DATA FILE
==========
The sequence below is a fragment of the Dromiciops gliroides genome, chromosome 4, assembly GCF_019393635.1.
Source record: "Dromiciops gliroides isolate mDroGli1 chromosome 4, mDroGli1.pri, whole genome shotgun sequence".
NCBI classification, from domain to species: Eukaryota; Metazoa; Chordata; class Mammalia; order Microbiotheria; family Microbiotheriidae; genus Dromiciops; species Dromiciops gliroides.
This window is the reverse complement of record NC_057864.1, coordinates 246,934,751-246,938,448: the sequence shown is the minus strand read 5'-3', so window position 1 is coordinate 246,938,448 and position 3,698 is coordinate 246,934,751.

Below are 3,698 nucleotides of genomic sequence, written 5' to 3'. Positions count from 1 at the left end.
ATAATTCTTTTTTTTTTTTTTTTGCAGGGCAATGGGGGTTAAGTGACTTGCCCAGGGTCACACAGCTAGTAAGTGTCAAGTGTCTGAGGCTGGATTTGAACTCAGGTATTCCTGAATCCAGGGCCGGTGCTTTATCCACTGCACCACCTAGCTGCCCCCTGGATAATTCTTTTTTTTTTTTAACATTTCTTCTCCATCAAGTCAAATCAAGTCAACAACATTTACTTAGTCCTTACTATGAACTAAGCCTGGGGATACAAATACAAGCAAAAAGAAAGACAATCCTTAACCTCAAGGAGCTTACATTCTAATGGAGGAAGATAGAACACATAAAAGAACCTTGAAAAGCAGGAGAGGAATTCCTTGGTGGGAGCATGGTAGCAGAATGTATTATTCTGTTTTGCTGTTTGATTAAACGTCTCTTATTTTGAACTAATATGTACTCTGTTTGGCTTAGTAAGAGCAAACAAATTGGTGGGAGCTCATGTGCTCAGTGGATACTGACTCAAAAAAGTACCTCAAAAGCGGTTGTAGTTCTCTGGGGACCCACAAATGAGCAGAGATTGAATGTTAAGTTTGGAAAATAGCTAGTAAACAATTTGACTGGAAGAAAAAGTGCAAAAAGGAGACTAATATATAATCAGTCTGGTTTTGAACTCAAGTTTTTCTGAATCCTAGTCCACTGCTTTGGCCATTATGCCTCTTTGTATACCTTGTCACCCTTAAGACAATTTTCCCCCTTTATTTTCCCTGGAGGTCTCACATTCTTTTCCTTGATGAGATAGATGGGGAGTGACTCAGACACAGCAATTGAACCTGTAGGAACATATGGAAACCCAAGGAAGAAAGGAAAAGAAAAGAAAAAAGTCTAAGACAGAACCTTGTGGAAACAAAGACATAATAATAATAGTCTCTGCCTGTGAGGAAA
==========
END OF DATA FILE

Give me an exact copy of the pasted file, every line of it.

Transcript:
The sequence below is a fragment of the Dromiciops gliroides genome, chromosome 4, assembly GCF_019393635.1.
Source record: "Dromiciops gliroides isolate mDroGli1 chromosome 4, mDroGli1.pri, whole genome shotgun sequence".
NCBI classification, from domain to species: Eukaryota; Metazoa; Chordata; class Mammalia; order Microbiotheria; family Microbiotheriidae; genus Dromiciops; species Dromiciops gliroides.
This window is the reverse complement of record NC_057864.1, coordinates 246,934,751-246,938,448: the sequence shown is the minus strand read 5'-3', so window position 1 is coordinate 246,938,448 and position 3,698 is coordinate 246,934,751.

Below are 3,698 nucleotides of genomic sequence, written 5' to 3'. Positions count from 1 at the left end.
ATAATTCTTTTTTTTTTTTTTTTGCAGGGCAATGGGGGTTAAGTGACTTGCCCAGGGTCACACAGCTAGTAAGTGTCAAGTGTCTGAGGCTGGATTTGAACTCAGGTATTCCTGAATCCAGGGCCGGTGCTTTATCCACTGCACCACCTAGCTGCCCCCTGGATAATTCTTTTTTTTTTTTAACATTTCTTCTCCATCAAGTCAAATCAAGTCAACAACATTTACTTAGTCCTTACTATGAACTAAGCCTGGGGATACAAATACAAGCAAAAAGAAAGACAATCCTTAACCTCAAGGAGCTTACATTCTAATGGAGGAAGATAGAACACATAAAAGAACCTTGAAAAGCAGGAGAGGAATTCCTTGGTGGGAGCATGGTAGCAGAATGTATTATTCTGTTTTGCTGTTTGATTAAACGTCTCTTATTTTGAACTAATATGTACTCTGTTTGGCTTAGTAAGAGCAAACAAATTGGTGGGAGCTCATGTGCTCAGTGGATACTGACTCAAAAAAGTACCTCAAAAGCGGTTGTAGTTCTCTGGGGACCCACAAATGAGCAGAGATTGAATGTTAAGTTTGGAAAATAGCTAGTAAACAATTTGACTGGAAGAAAAAGTGCAAAAAGGAGACTAATATATAATCAGTCTGGTTTTGAACTCAAGTTTTTCTGAATCCTAGTCCACTGCTTTGGCCATTATGCCTCTTTGTATACCTTGTCACCCTTAAGACAATTTTCCCCCTTTATTTTCCCTGGAGGTCTCACATTCTTTTCCTTGATGAGATAGATGGGGAGTGACTCAGACACAGCAATTGAACCTGTAGGAACATATGGAAACCCAAGGAAGAAAGGAAAAGAAAAGAAAAAAGTCTAAGACAGAACCTTGTGGAAACAAAGACATAATAATAATAGTCTCTGCCTGTGAGGAAA